U.K. launches inquiry into radiation poisoning of former KGB agent

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SpooksU.K. launches inquiry into radiation poisoning of former KGB agent

Published 24 July 2014

British authorities have announced that a public inquiry will be held into the death of former Russian KGB officer who became a British citizen, Alexander Litvinenko.Litvinenko, 43, died in 2006 after he was poisoned with radioactive polonium while drinking tea with two former KGB agents at a London hotel.

British authorities have announced that a public inquiry will be held into the death of former Russian KGB officer who became a British citizen, Alexander Litvinenko. U.K. Home Secretary Theresa May said she hoped the investigation would be of “some comfort” to Litvinenko’s wife, who believes that her husband was working for British intelligence agency, MI6, at the time of his death.

Litvinenko, 43, died after he was poisoned with radioactive polonium while drinking tea with two former KGB agents at a London hotel. His family believes he was killed on orders of the Kremlin, leading the investigation to examine whether the Russian government was behind his murder. Litvinenko’s widow, Marina, said she was “relieved and delighted,” that the “truth will win out in the end.”

The BBC reports that the inquiry will be chaired by senior judge Sir Robert Owen, who was the coroner at Litvinenko’s inquest last year. Owen delayed the inquest and requested a public inquiry because the inquest could not examine evidence considered sensitive to national security. The public inquiry expected to begin 31 July and conclude by end of 2015, will examine all evidence but some sessions will be closed to the public for national security reasons.

One of the suspects, Andrei Lugovoi, told the Russian Interfax news agency that the decision to launch an inquiry was “the height of cynicism.” In May 2007, British authorities requested that Lugovoi, now a politician in Russia, be extradited and be charged with murder, but Russia refused.

Lawyers for Litvinenko’s wife believe the British government failed to fully investigate Litvinenko’s death at the time of his murder in order to maintain the secrecy of Litvinenko’s involvement with MI6, and to maintain the U.K.-Russian relationship at the time. Former director of public prosecutions Ken Macdonald said, “this was a particularly foul murder; the infliction of a slow, lingering radioactive death.” Adding that Litvinenko was “under the protection” of Britain at the time, and if Russia was involved, the inquiry would “expose that.”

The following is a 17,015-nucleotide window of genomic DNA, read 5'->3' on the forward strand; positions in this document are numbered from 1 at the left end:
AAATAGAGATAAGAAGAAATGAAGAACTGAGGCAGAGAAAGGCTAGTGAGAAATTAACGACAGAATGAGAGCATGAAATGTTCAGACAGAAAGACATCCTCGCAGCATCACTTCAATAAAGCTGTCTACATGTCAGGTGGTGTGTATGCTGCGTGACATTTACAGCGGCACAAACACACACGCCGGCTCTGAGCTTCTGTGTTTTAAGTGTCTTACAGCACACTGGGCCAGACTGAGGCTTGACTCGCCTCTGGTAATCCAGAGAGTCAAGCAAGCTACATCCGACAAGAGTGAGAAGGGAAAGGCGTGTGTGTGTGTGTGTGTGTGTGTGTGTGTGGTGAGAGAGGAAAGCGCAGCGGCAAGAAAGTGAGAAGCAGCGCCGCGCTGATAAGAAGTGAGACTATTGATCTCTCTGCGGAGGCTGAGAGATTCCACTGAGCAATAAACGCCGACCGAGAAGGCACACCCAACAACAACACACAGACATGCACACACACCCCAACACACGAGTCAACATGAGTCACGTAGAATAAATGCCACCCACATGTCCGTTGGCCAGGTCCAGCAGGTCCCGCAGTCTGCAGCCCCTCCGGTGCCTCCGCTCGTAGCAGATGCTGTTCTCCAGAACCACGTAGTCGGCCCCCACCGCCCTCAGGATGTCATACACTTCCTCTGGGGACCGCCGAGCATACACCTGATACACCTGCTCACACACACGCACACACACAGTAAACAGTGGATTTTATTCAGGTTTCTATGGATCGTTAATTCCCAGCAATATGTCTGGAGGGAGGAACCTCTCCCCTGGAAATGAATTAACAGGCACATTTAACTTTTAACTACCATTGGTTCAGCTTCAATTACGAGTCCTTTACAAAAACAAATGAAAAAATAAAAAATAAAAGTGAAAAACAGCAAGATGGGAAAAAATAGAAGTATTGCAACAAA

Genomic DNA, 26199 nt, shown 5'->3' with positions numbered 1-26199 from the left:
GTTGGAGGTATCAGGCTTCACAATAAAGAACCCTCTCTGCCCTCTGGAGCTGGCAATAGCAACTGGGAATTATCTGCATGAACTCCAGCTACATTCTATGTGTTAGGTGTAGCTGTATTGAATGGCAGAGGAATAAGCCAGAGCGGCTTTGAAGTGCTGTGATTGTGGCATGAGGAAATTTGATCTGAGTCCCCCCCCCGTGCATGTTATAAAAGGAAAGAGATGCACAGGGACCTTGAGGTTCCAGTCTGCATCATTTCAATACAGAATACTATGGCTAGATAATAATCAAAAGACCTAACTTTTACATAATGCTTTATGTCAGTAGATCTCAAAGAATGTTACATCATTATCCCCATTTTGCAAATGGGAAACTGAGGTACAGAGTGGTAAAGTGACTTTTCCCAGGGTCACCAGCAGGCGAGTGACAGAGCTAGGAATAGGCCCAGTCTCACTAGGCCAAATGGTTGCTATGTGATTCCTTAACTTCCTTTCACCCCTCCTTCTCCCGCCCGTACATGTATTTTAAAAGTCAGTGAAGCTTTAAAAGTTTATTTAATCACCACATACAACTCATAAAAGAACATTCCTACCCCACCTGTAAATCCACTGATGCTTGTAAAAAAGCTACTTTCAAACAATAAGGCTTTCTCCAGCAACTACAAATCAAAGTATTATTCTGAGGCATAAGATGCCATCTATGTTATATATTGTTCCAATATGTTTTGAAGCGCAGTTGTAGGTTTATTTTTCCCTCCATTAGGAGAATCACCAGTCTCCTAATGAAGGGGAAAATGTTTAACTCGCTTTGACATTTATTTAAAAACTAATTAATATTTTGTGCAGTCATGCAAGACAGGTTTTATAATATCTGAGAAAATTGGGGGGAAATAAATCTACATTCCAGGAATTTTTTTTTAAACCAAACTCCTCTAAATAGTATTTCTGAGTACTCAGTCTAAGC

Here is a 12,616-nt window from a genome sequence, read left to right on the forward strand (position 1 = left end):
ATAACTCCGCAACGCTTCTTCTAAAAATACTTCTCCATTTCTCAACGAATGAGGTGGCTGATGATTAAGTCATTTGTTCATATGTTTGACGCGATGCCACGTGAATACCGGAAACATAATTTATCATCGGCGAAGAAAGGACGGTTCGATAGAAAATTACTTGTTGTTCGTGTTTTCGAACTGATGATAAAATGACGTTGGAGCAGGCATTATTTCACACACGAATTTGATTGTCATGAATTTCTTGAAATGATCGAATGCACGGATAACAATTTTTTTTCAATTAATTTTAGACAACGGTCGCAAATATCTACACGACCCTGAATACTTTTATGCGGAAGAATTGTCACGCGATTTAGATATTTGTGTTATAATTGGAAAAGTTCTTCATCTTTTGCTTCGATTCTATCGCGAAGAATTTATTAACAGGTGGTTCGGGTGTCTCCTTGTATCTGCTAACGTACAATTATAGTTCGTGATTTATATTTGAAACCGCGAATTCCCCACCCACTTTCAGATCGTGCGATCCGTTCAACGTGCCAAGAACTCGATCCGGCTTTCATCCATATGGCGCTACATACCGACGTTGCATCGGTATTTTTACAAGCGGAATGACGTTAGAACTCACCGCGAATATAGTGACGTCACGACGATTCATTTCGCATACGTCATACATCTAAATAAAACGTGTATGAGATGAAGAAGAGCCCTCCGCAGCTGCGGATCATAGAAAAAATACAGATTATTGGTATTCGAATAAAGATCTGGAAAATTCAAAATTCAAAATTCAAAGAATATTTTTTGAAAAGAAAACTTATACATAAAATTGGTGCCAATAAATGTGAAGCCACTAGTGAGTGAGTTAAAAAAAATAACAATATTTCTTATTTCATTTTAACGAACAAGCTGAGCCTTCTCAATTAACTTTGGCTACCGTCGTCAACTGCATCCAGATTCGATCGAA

Legal analysts monitoring the recent announcement believe the timing of a public inquiry, just as European powers are reviewing sanctions against Russia for its support of Ukrainian separatists responsible for the Malaysia Airlines crash, could simply be a coincidence.

The BBC offers this outline of the Litvinenko case:

  • 1 November 2006 — Alexander Litvinenko has tea with former KGB agents Andrei Lugovoi and Dmitri Kovtun in London
  • 4 November 2006 — After three days of vomiting, Litvinenko is admitted to a hospital, and dies twenty-two days later. His death is attributed to radiation poisoning
  • May 2007 — British government decides Lugovoi should be charged with the murder of Litvinenko. Lugovoi denies any involvement but says Litvinenko was a British spy
  • 5 July 2007 — Russia officially refuses to extradite Lugovoi, prompting a diplomatic row
  • 20 September 2012 — Pre-inquest review hears that Russia’s links to the death will be probed
  • May-June 2013 — Inquest into Litvinenko’s death delayed as coroner decides a public inquiry would be preferable
  • January 2014 — Marina Litvinenko in High Court fight to force a public inquiry
  • 11 February 2014 — High Court ruled that the Home Office had been wrong to rule out an inquiry before the outcome of an inquest
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